Why are workshops turning to induction heating?

Why are workshops turning to induction heating?

It’s time to extinguish that flame and move to induction heating says Greg Ball, sales director, GYS. Here he explains why it’s the go-to method to free seized parts.

Oxyacetylene gas has been used in commercial workshops for as long as we can remember, however with the rising price of gas cylinders and increasing high risk procedures it is time for a new kid on the block. Induction heating is just that, with advancements in technology in the last few years having transformed its functionality to now offer much more than some of the small handheld coil products that have been around for a few years.

Induction heaters offer many advantages over flame. They are precise; only the area near the inductor is heated. Instantaneous; the heat is diffused from the metal’s core in only a few seconds. Capability has also expanded as more powerful models have become available, with the likes of a small handheld tool having an output of 500W to 1Kw. Products now can deliver up to more than 20kw with the most popular models now being around 3.5-4kw. Induction is also extremely safe as there is no flame allowing users to work near flammable areas without causing damage.

Technology in induction heating has developed greatly over the last few years and accordingly, a wide range of induction heaters are now targeted at the automotive maintenance sector. Why are an increasing number of commercial workshops replacing gas flame torches with induction heating? Here’s why: induction heating is exceptionally easy and safe to use without masses of training.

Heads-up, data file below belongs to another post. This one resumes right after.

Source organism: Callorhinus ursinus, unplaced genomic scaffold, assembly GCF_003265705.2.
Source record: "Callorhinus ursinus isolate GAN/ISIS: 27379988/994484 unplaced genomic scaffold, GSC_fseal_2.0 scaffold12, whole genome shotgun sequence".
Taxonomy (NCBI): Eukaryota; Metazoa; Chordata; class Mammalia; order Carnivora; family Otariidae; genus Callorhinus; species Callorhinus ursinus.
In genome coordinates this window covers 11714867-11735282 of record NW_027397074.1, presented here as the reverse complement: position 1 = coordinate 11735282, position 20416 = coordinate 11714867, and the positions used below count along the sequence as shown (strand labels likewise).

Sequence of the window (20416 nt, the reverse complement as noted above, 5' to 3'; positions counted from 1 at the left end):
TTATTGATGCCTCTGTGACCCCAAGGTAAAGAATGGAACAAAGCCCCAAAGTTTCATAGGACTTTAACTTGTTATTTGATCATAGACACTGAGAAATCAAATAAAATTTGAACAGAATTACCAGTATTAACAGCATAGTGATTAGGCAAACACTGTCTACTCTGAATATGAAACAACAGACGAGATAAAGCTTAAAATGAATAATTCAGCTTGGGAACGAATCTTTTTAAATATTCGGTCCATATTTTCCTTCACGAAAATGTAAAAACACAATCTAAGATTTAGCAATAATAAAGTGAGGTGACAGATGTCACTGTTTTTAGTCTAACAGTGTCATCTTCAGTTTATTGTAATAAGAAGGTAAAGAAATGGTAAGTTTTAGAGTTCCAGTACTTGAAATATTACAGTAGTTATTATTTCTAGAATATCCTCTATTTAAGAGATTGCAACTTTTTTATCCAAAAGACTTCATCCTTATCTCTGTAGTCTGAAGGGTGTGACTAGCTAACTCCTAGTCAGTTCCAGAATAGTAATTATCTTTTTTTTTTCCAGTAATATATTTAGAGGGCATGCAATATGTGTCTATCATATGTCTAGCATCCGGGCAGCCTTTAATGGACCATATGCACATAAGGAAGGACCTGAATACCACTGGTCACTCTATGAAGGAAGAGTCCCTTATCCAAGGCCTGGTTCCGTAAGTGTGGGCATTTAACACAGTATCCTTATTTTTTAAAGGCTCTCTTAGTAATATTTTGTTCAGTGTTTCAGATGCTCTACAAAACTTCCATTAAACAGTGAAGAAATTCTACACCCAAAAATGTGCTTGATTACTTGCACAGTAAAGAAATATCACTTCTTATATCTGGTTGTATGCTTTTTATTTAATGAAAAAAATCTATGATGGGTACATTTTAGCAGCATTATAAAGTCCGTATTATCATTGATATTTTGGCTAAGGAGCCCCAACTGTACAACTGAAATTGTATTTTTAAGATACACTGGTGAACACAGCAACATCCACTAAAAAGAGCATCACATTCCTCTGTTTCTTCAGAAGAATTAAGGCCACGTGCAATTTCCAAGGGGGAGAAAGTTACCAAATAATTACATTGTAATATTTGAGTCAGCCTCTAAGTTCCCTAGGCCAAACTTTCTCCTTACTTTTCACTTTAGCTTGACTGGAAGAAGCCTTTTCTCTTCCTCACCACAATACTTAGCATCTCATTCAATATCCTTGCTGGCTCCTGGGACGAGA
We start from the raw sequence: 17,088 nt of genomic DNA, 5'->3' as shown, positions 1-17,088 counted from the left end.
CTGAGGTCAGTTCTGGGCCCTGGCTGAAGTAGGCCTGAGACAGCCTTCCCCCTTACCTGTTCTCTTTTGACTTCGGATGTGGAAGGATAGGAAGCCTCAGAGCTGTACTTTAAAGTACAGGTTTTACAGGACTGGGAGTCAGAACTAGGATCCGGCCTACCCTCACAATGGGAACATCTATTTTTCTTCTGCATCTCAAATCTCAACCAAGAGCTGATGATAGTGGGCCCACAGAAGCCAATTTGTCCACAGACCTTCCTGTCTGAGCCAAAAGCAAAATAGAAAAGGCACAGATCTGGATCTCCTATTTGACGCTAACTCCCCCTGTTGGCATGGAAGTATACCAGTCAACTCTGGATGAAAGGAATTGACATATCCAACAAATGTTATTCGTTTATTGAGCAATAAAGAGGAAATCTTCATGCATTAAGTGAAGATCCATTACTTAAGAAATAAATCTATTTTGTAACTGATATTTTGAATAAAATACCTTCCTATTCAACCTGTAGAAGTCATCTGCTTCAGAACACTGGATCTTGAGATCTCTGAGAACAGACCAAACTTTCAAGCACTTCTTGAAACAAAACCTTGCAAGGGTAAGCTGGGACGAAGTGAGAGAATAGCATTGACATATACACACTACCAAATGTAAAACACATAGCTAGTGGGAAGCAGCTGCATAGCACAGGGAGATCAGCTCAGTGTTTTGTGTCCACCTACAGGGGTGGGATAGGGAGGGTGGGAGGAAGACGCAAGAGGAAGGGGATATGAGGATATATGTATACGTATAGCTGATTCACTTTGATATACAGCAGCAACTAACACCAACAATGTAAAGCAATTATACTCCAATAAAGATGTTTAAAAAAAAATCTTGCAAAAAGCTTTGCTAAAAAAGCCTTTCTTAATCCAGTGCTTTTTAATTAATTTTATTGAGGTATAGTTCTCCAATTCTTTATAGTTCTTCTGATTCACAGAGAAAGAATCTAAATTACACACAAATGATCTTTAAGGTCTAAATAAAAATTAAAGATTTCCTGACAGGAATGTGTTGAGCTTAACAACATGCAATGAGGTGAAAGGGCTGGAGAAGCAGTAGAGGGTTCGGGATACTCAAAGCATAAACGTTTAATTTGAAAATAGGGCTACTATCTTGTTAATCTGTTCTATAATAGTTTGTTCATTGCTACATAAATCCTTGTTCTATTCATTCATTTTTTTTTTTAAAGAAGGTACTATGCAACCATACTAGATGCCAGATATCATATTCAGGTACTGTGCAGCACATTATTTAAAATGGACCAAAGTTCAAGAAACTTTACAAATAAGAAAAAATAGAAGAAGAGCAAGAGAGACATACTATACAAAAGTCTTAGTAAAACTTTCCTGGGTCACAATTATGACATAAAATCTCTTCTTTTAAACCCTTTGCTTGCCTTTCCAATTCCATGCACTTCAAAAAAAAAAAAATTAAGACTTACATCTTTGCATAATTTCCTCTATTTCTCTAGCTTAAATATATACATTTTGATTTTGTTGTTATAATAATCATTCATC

The precise accuracy provided means that the metal elements, be it metal housing or a tie rod, can be heated to very high temperatures in seconds without heating the surrounding area, helping you repair seized drag link ball joints or steering suspension safely and quickly.

Building insurance premiums can also be reduced something that may even negate the initial purchase price of the equipment making induction heating a very cost-effective process on top of the previously mentioned gas and cylinder rental which have much higher running costs than an induction heater.

GYS induction heating 2

The heat is on

How does induction heating work? Electromagnets heat the inside of the metal/object itself using a high-frequency AC, causing the object to heat up without using an external source like oxyacetylene. This is much safer and way more versatile than using oxyacetylene gas.

For decades, getting metal to expand has been done using a flame torch, which is extremely dangerous and imprecise. Not anymore. Heat induction is the revolutionary method of heating metal, by using electromagnetic fields. We have been struck by the rate of take up of induction in automotive garages and workshops.

How does induction heating work?

More and more commercial vehicle workshops are making the change to safe and powerful induction heating, the benefits of precision and reduction in costs are fast becoming the reason to make the change for a better commercial workshop.

The GYS Powerduction range includes machines that cater for all applications, with steel and aluminium heating capabilities.

The 110, 160 and 220 models are suitable for the workshop environment with their combination of power and manoeuvrability and can tackle all jobs in a quick and unobtrusive fashion.

Want to know more? Click here.

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